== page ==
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TSQL Optimization - CASTing and CURSOR Expand / Collapse
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Posted Wednesday, February 20, 2013 7:59 PM
Grasshopper

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hi,

Is CASTing cost an additional overhead to the query? I need to optimize our database initialization and i reviewing some of the sql scripts and found out that there are several sp using this CAST( NULL AS VARBINARY(MAX)) in defining their column. If they cast a null value then it results is always a null value so why they still need to cast it? This sp is called a million times (>7millions calls).

How about a declaring a cursor, what it is overhead cost in terms of performance. They use it in one of their scalar function and being called also several times. this function compares the value of previous record to the current one. the loop will only pass on less than 10 records, and reading to a table containing a millions of records.

any comments, suggestion.

thanks.
Post #1422379
Posted Wednesday, February 20, 2013 11:05 PM


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definitely conversion has some cost whether it is explicit or implicit. and if the cast/convert have been used in left part of filter (like cast(last_name as nvarchar(30)) = 'bhuv') then it will also hamper the index usagel.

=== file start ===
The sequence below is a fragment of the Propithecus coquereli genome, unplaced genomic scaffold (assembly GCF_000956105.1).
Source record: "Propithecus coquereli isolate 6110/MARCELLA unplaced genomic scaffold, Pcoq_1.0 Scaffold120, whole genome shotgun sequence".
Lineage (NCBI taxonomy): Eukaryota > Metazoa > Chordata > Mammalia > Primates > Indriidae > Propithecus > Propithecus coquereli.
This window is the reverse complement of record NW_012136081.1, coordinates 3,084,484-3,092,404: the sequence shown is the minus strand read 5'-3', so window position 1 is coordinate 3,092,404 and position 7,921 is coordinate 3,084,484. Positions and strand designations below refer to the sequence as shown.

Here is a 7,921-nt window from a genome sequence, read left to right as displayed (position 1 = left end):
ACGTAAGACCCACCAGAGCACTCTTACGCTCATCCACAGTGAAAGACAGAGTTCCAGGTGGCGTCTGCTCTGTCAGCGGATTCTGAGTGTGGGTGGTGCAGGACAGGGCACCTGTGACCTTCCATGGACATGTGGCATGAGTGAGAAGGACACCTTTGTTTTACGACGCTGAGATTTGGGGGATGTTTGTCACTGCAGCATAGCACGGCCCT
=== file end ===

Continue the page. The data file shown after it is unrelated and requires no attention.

second , why you want to replace the code with cursor ? it wil definitely has some bad impact.

Post your code , for better opinion.


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Post #1422405
Posted Thursday, February 21, 2013 12:30 AM
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Using a CAST(NULL as <DataType>) is usually done to ensure that a place holder column has the right datatype for a later process especially when doing an SELECT INTO or when doing a Union across 2 tables with different columns, e.g.

Select 
Column1
,column2
,CAST(NULL as Varchar(50)) as Column3
From
Table1
UNION ALL
Select
Column1
,column2
,Column3
Into #tmp
From
Table2

The other common use is when you are working with RS and SSIS calling SP's that use Temp tables, as these applications have problems 'guessing' the data set so you can fool it by doing this at the top of the proc.

IF 1=0
Begin
Select
Cast(NULL as Int) as Column1
Cast(NULL as Decimal(18,2)) as Column2
Cast(NULL as DateTime) as Column3
--- More columns
End



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Post #1422417
Posted Thursday, February 21, 2013 6:49 AM


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Jay-246689 (2/20/2013)
hi,

Is CASTing cost an additional overhead to the query? I need to optimize our database initialization and i reviewing some of the sql scripts and found out that there are several sp using this CAST( NULL AS VARBINARY(MAX)) in defining their column. If they cast a null value then it results is always a null value so why they still need to cast it? This sp is called a million times (>7millions calls).

How about a declaring a cursor, what it is overhead cost in terms of performance. They use it in one of their scalar function and being called also several times. this function compares the value of previous record to the current one. the loop will only pass on less than 10 records, and reading to a table containing a millions of records.

any comments, suggestion.

thanks.


The CAST function is pretty negligible, I wouldnt focus on it. The VARBINARY(MAX) has bigger potential issues than the CAST itself. Unless your using FILESTREAM, the page splits can be a bigger cost.